By Hamilton Odunze
A few weeks ago, Professor Yemi Osibanjo, Nigeria’s acting president, said that greed is the root cause of the problems in Nigeria.
He said this at the Democracy Day Church service in Abuja and used bible verses to support his statements. Maybe Professor Osibanjo believes that his statement is plain and simple, but when analyzed critically, his statements are full of dangerous innuendos and value judgments.
But let’s start with the innuendos. Nigerians have been conditioned to accept the absurd misappropriation and embezzlement of public funds. At first glance, the Acting President’s statements seem to support this acceptance. In fact, a cynical mind could accept this interpretation, which is a very dangerous innuendo.
An even more dangerous situation in Nigeria is associated with more than the wrong terminology. In civilized societies such as the United States and Europe, the term that comes to mind when public funds are misappropriated and embezzled is crime not greed. What we are witnessing in Nigeria is a crime wave. While crime and greed are two separate concepts, the former is universally wrong and the latter is not necessarily bad.
In fact, many scholars have argued that greed is a genetic trait of human beings. Some even argued that greed is good because it creates a vibrant nation by spurring innovation and creativity.
So making the claim that greed is good or bad depends on each individual’s value system. If greed is a natural trait of human beings, then the Acting President’s assertion is almost an excuse for the atrocious crimes committed against Nigerians by public officials.
I am not trying to put words into the mouth of the Acting President, but the severity of the situation we face in Nigeria could have been better understood if he had said that the root causes of problems in Nigeria are criminally minded and corrupt public officials.
Former British Prime Minister Cameron said, “Nigeria is indeed a fantastically corrupt country.” As for me, I agree with him. But the reason why Nigeria is fantastically corrupt goes deeper than greed as, in fact, Nigerians are not the greediest people in the world.
The situation in Nigeria is a classic example of a country struggling to survive amid the symptoms of a shaky foundation that has predisposed everyone to fear ethnic domination. This fear prevents Nigerians from sourcing and voting for the right people in elections. Unfortunately, fear has also become a barrier to progressive democratic dialogue.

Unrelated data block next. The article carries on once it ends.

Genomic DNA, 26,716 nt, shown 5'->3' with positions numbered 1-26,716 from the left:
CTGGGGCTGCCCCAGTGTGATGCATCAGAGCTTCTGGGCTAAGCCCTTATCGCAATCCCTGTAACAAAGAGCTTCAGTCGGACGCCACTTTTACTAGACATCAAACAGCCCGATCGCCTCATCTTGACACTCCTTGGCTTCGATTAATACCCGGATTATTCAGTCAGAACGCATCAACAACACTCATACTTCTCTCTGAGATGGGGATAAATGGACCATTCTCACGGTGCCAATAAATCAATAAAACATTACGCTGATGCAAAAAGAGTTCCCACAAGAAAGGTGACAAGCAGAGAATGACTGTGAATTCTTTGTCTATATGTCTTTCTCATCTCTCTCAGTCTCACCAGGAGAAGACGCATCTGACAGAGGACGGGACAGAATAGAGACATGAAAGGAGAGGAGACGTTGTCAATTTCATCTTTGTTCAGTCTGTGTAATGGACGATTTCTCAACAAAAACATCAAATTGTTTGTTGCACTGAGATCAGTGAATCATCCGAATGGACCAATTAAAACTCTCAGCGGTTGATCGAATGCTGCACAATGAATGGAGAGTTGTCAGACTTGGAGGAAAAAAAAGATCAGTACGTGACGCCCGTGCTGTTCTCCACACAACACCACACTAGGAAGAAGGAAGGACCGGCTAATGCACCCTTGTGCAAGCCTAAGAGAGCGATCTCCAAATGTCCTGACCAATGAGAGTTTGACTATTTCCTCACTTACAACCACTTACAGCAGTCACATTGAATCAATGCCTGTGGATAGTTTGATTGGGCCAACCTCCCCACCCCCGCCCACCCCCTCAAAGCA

The root cause of the problem is that criminals gain power by preying on the tribal nature of Nigerians as irredentists. Unfortunately, they also cling on to power by continuing to sow fear throughout Nigeria.
These criminals have morphed into politicians who are couched in irredentist rhetoric and they use it to their advantage.
The root causes of problems in Nigeria are that real democratic values are mired in rhetoric. Only when Nigeria’s political discourse begins to revolve around democratic values and only when Nigerians begin to make political decisions based on who is suitable to tackle the problems that face them, regardless of tribal affiliations, then and only then will the chance into a progressive country be realistic.
To promote real democratic values, the system must allow honest, open and unbiased dialogues about the future of Nigerian society.
That is why Jonathan Casper wrote, “Free expression, openness and honest dialogues are crucial to the process of democracy.” This is how great nations have survived the implementation of democracy. When the values that promote true democracy, as Casper outlined, are absent, then the result is the current situation in Nigeria. In this situation, the ultimate and obvious losers are the Nigerians.
By honest dialogue, I do not mean the current clamor for Nigeria’s disintegration. Rather, I mean having a discussion about how to harness the beautiful diversity we have in Nigeria to achieve the common good. It is depressing that the diversity that makes other nations great has been turned into a disadvantage for us. This is the handiwork of leaders who have discerned that when the real values of democracy are plugged into the Nigerian equation, the result is that they have no business leading, stealing or perpetrating crimes against Nigerians.
As I have always done in my columns, I do not close without giving potential solutions.
In this instance, I suggest that the current administration should find ways to promote, or even in some cases, enact laws that will force Nigerians to recognize diversity. That was what the U.S. Senate did by passing Affirmative Action legislation on 6 March 1961 under the administration of President John F. Kennedy.
But beyond rules and laws, any government that is serious about tackling the root causes of the problems in Nigeria should also be ready to promote the reengineering of the current social structure. For example, the state of origin of any Nigerian citizen should be the state where he or she was born. In fact, this should have been the focus of the government immediately after the civil war. This is how most advanced countries in the world are curbing racial and ethnic tensions.
Until a conscientious effort is made for unity so that Nigerians can vote for the right person, regardless of ethnic inclination, we will continue to have criminals in public service. This is the root cause of the problems in Nigeria.